4.7 out of 5 stars

Most Helpful Customer Reviews

13 of 13 people found the following review helpful By Christopher Smith on 17 May 2009
Format: DVD
There is little point in writing this review. If you are thinking of buying this film you are almost certainly a fan of the "Duke" and you probably know all about this film. If not, then just go and buy it. Undoubtedly my favourite film of all time. I could watch it over, and over again, endlessly.
There are so many parallels between this film and the great Westerns of John Wayne: same cast, same themes (tough guy wants quiet life but baddy won't let him) that you would be forgiven for thinking this film was just like the others. And there's the rub! If it were just formulaic John Wayne I would still love it. But it's not. It is so much more.

The scenery, the gentle Irish humour, the insight into quainter times is just enchanting. Everything I like about a John Wayne film is here but it is somehow better. The beautiful Maureen O'Hara is more attractive in this film than ever. The comedy is priceless. Victor McLaughlin is brilliant and there are equally brilliant performances littered throughout.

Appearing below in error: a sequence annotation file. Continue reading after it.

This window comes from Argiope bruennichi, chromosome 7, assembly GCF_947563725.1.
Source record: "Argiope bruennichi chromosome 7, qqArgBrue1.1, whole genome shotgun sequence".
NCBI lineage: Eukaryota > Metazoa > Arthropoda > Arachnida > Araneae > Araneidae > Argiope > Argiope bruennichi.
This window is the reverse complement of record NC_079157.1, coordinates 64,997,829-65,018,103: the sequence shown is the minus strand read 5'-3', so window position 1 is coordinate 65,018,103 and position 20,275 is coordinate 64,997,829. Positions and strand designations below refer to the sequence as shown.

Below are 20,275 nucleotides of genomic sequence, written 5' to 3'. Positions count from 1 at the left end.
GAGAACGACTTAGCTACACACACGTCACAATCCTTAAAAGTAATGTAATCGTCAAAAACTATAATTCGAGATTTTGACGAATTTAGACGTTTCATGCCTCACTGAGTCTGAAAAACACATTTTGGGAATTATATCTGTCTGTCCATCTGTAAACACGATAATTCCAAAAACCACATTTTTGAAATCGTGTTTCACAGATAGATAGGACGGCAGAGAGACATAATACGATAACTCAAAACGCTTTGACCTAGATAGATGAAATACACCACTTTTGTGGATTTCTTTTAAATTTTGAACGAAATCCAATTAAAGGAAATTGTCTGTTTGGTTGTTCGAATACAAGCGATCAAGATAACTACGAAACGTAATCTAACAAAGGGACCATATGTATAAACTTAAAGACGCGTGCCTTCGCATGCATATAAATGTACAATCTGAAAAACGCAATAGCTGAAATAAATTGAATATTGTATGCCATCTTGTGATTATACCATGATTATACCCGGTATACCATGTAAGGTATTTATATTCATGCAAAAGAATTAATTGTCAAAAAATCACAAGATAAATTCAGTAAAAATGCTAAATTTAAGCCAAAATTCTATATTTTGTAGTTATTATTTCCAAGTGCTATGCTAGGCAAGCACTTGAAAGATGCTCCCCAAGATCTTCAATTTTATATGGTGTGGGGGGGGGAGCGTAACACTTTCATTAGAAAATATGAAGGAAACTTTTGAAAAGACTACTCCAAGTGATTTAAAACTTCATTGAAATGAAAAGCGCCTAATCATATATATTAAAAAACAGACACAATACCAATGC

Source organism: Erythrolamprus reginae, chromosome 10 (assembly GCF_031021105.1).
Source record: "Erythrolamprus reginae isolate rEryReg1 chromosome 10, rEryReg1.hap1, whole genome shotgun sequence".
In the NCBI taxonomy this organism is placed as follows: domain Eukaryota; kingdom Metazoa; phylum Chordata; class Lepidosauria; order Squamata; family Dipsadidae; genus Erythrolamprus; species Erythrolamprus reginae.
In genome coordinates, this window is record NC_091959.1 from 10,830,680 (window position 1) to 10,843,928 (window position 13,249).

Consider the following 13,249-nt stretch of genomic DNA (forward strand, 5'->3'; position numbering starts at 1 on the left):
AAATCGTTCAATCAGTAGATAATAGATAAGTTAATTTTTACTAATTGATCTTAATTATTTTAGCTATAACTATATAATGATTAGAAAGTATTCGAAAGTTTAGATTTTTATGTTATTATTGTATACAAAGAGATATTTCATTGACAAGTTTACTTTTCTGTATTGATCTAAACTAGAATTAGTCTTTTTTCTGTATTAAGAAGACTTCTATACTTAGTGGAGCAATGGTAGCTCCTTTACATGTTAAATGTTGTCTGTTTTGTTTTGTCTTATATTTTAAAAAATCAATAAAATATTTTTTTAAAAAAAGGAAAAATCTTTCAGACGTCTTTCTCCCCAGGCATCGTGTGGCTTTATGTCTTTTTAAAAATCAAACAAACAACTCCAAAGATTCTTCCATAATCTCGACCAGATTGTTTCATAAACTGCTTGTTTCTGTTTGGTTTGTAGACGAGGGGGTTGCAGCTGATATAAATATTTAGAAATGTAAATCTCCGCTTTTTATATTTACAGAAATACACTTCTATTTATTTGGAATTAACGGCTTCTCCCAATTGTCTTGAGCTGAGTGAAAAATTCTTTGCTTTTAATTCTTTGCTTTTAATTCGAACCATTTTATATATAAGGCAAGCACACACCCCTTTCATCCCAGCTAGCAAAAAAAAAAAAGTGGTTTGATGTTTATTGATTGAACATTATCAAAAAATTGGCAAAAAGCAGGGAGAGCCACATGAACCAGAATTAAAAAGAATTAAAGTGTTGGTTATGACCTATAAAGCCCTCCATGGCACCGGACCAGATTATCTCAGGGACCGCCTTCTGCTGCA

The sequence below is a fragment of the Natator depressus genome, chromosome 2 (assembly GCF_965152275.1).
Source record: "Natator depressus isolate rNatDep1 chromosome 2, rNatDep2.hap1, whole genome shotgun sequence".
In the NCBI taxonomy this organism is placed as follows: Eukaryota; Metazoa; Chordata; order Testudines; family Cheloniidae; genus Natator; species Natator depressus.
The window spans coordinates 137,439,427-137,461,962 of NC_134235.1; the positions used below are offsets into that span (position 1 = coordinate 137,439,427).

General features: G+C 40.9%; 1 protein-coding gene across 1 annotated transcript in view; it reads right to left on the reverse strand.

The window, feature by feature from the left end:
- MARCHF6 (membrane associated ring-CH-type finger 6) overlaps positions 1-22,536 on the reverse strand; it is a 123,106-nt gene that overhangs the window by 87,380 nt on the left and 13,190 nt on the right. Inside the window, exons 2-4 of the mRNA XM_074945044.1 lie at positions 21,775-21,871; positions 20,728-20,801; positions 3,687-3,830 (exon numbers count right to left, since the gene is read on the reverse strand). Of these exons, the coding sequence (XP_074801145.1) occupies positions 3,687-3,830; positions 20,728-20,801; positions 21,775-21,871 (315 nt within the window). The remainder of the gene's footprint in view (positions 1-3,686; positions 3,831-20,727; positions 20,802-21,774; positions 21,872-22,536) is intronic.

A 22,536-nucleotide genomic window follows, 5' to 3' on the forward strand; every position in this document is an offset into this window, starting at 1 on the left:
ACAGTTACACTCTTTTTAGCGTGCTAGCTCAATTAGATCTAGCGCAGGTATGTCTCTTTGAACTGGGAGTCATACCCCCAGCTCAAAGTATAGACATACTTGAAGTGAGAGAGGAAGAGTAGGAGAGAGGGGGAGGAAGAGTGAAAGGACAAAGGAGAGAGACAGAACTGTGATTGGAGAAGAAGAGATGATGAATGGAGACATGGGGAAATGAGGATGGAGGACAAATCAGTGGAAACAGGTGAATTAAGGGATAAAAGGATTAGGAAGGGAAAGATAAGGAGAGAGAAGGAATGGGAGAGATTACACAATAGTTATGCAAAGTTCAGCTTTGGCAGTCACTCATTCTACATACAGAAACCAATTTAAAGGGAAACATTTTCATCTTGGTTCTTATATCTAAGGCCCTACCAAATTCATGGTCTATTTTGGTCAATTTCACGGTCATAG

Then there is the music. Utterly fantastic, totally contrived diddle-de-diddle-dee-dee Irish folk type music but perfect and infectious. I love it, I love it, I love it! Go buy. It's impossible to regret owning this film.
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30 of 32 people found the following review helpful By Deborah MacGillivray HALL OF FAMEVINE VOICE on 23 Mar. 2003
Format: DVD
When one thinks of John Wayne they usually imagine Calvary, Indians and the Old West. But John, on occasion, did venture into other areas. In this instance, Ireland, and produced one of his most beloved films. It teams him with long time friends, Maureen O'Hara, Ward Bond, Victor McLaglen, Arthur Shields and Barry Fitzgerald (Shields & Fitzgerald were real life brothers), in a project that was near and dear to John Ford. If you think the old town patriarch resembles Ford, it's with reason - it was his father. Stocked with wonderful Irish character actors like David Farrar and Sean McClory, the ever delightful Jack MacGowan, Ken Curtis (Festus of TV's Gunsmoke as Dermot Fahy uncredited and singing! Former Sons of the Pioneers!!), Mildred Natwick as the Widow Tillane, along with Wayne's kids at the horse race scene.